Popish Plot to Posthumus

Popish Plot, a supposed Roman Catholic conspiracy to massacre the protestants, burn London, and murder the king (Charles II.). This fiction was concocted by one Titus Oates, who made a “good thing” by his schemes; but being at last found out, was pilloried, whipped, and imprisoned (1678-79).

Poppy (Ned), a prosy old anecdote-teller, with a marvellous tendency to digression. (See Aircastle, p. 17.)

Ned knew exactly what parties had for dinner, … in what ditch his bay horse had his sprain, … and how his man John—no, it was William—started a hare, … so that he never got to the end of his tale.—Steele.

Population (An Essay on the Principle of), by Malthus (1803). The object is to show that the increase of food cannot keep pace with the present increase of population, and therefore that every obstacle should be thrown in the way of matrimony, especially in the lower strata of society; but if they persist in marrying, leave them entirely alone without parish relief.

No doubt there is a limit to the production of food, but theoretically no limit to population; but we are as yet a long way off the fatal line. Canada alone might and room for all the inhabitants of the British Isles, and be the better for it.

Porch (The). The Stoics were so called, because their founder gave his lectures in the Athenian stoa or porch called “Pæcilê.”

The successors of Socratés formed … the Academy, the Porch, the Garden.—Seeley: Ecce Homo.

(George Herbert has a poem called The Church Porch (six-line stanzas). It may be considered introductory to his poem entitled The Church, in sapphic verse and sundry other metres.)

Porcius, son of Cato of Utica (in Africa), and brother of Marcus. Both brothers were in love with Lucia; but the hot-headed, impulsive Marcus, being slain in battle, the sage and temperate Porcius was without a rival.—Addison: Cato (1713).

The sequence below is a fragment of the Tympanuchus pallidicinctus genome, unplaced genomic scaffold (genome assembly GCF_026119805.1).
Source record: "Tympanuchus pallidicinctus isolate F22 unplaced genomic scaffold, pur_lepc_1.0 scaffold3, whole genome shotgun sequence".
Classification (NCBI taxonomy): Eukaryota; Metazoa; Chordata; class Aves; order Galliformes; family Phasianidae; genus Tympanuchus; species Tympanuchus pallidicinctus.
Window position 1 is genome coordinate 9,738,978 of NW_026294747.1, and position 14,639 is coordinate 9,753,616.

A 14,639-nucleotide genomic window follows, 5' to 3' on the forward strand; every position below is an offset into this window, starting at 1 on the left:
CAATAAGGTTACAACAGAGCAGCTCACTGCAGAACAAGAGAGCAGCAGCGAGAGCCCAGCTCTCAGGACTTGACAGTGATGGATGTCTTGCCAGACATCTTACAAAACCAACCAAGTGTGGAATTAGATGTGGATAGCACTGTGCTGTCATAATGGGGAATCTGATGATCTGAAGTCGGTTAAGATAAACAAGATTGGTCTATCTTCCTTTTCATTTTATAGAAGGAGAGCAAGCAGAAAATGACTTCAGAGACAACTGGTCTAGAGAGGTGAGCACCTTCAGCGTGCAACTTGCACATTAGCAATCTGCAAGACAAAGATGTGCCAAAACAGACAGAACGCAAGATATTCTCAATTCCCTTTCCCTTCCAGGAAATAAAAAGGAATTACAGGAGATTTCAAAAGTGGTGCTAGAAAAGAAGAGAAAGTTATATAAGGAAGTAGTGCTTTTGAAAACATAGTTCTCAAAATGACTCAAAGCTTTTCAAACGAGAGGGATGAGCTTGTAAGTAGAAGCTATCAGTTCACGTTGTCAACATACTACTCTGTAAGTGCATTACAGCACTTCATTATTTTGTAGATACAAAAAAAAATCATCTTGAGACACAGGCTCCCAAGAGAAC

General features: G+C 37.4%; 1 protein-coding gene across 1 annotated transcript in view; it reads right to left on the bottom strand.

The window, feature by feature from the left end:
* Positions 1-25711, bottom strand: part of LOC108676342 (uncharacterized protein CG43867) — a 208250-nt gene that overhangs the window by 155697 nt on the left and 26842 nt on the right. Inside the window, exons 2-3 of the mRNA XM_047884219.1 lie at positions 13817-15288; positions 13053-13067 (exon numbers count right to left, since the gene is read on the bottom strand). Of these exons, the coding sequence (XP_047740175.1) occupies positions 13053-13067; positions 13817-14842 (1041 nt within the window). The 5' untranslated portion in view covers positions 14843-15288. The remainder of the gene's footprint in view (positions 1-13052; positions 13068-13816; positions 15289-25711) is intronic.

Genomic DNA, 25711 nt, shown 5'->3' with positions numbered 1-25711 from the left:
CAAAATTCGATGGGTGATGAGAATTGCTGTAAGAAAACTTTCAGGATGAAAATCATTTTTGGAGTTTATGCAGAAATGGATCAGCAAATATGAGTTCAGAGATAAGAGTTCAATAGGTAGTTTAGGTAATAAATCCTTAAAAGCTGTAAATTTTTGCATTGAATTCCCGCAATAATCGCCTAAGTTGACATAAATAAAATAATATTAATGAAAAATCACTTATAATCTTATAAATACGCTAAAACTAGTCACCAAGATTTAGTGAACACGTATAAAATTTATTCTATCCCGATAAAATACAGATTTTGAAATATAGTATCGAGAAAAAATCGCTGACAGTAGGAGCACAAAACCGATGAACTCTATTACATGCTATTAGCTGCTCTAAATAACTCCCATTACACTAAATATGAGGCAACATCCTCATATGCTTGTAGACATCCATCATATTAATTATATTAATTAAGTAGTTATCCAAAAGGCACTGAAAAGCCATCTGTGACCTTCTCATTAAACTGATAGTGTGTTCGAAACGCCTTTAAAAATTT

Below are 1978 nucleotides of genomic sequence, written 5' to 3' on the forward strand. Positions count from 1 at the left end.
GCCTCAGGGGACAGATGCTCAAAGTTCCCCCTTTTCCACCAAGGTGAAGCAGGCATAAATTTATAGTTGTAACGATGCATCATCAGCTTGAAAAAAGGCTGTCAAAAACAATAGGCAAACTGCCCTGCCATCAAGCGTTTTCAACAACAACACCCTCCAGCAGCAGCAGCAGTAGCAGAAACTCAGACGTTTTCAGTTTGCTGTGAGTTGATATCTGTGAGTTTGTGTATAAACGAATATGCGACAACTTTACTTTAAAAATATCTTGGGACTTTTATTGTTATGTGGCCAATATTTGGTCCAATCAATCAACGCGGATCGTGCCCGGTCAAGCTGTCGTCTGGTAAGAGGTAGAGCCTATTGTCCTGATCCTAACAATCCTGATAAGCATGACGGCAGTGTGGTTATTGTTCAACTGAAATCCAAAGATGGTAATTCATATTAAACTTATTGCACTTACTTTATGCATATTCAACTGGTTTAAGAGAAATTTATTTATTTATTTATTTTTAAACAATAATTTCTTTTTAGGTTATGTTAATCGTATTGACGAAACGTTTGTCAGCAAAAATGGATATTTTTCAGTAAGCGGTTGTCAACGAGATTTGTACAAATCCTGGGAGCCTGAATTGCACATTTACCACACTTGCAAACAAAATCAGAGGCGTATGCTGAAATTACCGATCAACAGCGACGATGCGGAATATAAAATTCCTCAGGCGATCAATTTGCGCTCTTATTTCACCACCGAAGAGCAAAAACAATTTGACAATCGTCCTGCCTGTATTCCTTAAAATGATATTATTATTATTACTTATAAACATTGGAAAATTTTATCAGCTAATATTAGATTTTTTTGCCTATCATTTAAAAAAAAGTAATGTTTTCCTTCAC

When Sheridan reproduced Cato, Wignell, who acted “Porcius,” omitted the prologue, and began at once with the lines, “The dawn is overcast, the morning lowers …” “The prologue! the prologue!” shouted the audience; and Wignell went on in the same tone, as if continuing his speech—

Ladies and gentlemen, there has not been
A prologue spoken to this play for years—
And heavily in clouds brings on the day,
The great, the important day, big with the fate
Of Cato and of Rome.

History of the Stage.

Porcupine (Peter). William Cobbett, the politician, published The Rush-light under this pseudonym in 1800.

Porneius , Fornication personified; one of the four sons of Anagnus (inchastity), hi s brothers being Mæchus (adultery), Acatharus, and Aselgês (lasciviousness). He began the battle of Mansoul by encountering Parthenia (maidenly chastity), but “the martial maid” slew him with her spear. (Greek, porneia, “fornication.”)

In maids his joy; now by a maid defied,
His life he lost and all his former pride.
With women would he live, now by a woman died.

P. Fletcher: The Purple Island, xi. (1633).

Porphyrius, in Dryden’s drama of Tyrannic Love (1669).
Valeria, daughter of Maximin, having killed herself for the love of Porphyirus, was on one occasion being carried off by the bearers, when she started

  By PanEris using Melati.

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